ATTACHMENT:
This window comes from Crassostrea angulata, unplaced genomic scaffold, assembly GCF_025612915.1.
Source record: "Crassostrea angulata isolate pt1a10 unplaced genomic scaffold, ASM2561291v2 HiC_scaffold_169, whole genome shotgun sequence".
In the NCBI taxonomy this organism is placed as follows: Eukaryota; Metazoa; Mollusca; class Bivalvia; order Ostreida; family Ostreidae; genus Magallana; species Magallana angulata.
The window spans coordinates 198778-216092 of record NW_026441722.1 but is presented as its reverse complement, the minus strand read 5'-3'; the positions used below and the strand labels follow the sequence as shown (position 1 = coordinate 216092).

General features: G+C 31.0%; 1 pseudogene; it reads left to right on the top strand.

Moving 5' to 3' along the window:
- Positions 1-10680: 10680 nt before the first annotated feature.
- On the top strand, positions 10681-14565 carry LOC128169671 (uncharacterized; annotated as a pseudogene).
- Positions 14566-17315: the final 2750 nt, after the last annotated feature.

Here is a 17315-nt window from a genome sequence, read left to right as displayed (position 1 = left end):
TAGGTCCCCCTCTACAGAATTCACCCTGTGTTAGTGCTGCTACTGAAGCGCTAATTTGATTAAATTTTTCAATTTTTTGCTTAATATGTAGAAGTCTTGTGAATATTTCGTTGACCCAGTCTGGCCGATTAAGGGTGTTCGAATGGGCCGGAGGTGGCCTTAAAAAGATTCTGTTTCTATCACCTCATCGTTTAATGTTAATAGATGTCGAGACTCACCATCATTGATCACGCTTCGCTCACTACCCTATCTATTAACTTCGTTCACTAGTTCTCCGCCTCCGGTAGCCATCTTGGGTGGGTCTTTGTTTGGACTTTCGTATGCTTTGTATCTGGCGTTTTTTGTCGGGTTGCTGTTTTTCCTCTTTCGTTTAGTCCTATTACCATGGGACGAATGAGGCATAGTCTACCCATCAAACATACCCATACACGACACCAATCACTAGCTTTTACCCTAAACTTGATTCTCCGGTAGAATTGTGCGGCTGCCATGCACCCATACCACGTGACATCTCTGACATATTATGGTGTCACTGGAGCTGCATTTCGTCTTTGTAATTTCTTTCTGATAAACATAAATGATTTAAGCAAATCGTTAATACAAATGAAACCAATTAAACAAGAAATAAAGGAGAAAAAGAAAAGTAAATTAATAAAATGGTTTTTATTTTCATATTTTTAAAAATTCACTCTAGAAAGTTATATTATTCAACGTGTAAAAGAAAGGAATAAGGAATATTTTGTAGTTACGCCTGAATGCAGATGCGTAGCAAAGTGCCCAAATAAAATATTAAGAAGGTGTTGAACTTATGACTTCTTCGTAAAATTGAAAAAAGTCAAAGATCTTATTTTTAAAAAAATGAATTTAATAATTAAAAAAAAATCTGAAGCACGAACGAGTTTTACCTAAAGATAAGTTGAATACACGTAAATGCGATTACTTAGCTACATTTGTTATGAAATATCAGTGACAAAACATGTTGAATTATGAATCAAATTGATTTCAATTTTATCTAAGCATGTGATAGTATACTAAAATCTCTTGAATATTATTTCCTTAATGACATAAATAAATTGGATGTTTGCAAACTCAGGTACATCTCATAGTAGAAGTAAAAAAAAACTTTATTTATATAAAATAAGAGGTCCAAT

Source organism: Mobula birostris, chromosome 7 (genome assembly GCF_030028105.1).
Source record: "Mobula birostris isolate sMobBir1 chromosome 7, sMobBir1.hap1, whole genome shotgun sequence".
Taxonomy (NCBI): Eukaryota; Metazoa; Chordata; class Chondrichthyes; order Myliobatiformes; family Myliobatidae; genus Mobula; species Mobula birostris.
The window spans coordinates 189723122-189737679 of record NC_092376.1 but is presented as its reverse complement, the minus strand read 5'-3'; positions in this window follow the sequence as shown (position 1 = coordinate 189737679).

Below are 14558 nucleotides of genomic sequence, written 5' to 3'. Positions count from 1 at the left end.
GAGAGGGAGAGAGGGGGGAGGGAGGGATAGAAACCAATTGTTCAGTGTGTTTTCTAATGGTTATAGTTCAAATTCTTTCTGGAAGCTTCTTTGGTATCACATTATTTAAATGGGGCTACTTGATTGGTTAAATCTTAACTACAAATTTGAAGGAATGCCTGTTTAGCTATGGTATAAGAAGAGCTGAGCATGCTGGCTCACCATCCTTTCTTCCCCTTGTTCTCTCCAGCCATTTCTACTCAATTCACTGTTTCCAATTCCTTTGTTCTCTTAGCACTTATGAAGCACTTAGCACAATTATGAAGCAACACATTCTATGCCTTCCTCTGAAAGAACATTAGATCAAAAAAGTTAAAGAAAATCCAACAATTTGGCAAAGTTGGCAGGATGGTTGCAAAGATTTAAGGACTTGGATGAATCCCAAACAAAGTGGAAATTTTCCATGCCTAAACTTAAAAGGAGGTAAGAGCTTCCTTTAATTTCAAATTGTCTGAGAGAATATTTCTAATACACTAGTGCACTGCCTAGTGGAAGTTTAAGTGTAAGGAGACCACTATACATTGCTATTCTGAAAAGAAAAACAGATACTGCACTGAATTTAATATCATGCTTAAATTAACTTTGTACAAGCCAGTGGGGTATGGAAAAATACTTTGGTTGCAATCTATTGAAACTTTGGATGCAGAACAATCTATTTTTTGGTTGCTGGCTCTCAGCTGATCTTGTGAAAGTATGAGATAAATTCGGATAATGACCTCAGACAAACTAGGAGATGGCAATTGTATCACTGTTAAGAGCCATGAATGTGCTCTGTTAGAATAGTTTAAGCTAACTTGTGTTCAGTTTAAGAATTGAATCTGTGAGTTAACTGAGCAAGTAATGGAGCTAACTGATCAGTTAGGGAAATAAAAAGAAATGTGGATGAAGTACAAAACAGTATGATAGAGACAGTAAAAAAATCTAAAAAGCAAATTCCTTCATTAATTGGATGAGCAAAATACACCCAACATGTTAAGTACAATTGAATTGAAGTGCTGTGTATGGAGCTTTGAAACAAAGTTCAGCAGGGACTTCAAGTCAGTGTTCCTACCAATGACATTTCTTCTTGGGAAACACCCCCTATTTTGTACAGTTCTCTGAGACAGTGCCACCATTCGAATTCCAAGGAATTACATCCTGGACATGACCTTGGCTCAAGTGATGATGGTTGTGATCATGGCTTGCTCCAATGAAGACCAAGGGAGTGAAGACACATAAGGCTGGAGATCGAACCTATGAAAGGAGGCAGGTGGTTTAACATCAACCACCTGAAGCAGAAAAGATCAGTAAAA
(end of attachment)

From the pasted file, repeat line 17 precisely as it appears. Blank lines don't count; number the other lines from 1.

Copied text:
GAGAGGGAGAGAGGGGGGAGGGAGGGATAGAAACCAATTGTTCAGTGTGTTTTCTAATGGTTATAGTTCAAATTCTTTCTGGAAGCTTCTTTGGTATCACATTATTTAAATGGGGCTACTTGATTGGTTAAATCTTAACTACAAATTTGAAGGAATGCCTGTTTAGCTATGGTATAAGAAGAGCTGAGCATGCTGGCTCACCATCCTTTCTTCCCCTTGTTCTCTCCAGCCATTTCTACTCAATTCACTGTTTCCAATTCCTTTGTTCTCTTAGCACTTATGAAGCACTTAGCACAATTATGAAGCAACACATTCTATGCCTTCCTCTGAAAGAACATTAGATCAAAAAAGTTAAAGAAAATCCAACAATTTGGCAAAGTTGGCAGGATGGTTGCAAAGATTTAAGGACTTGGATGAATCCCAAACAAAGTGGAAATTTTCCATGCCTAAACTTAAAAGGAGGTAAGAGCTTCCTTTAATTTCAAATTGTCTGAGAGAATATTTCTAATACACTAGTGCACTGCCTAGTGGAAGTTTAAGTGTAAGGAGACCACTATACATTGCTATTCTGAAAAGAAAAACAGATACTGCACTGAATTTAATATCATGCTTAAATTAACTTTGTACAAGCCAGTGGGGTATGGAAAAATACTTTGGTTGCAATCTATTGAAACTTTGGATGCAGAACAATCTATTTTTTGGTTGCTGGCTCTCAGCTGATCTTGTGAAAGTATGAGATAAATTCGGATAATGACCTCAGACAAACTAGGAGATGGCAATTGTATCACTGTTAAGAGCCATGAATGTGCTCTGTTAGAATAGTTTAAGCTAACTTGTGTTCAGTTTAAGAATTGAATCTGTGAGTTAACTGAGCAAGTAATGGAGCTAACTGATCAGTTAGGGAAATAAAAAGAAATGTGGATGAAGTACAAAACAGTATGATAGAGACAGTAAAAAAATCTAAAAAGCAAATTCCTTCATTAATTGGATGAGCAAAATACACCCAACATGTTAAGTACAATTGAATTGAAGTGCTGTGTATGGAGCTTTGAAACAAAGTTCAGCAGGGACTTCAAGTCAGTGTTCCTACCAATGACATTTCTTCTTGGGAAACACCCCCTATTTTGTACAGTTCTCTGAGACAGTGCCACCATTCGAATTCCAAGGAATTACATCCTGGACATGACCTTGGCTCAAGTGATGATGGTTGTGATCATGGCTTGCTCCAATGAAGACCAAGGGAGTGAAGACACATAAGGCTGGAGATCGAACCTATGAAAGGAGGCAGGTGGTTTAACATCAACCACCTGAAGCAGAAAAGATCAGTAAAA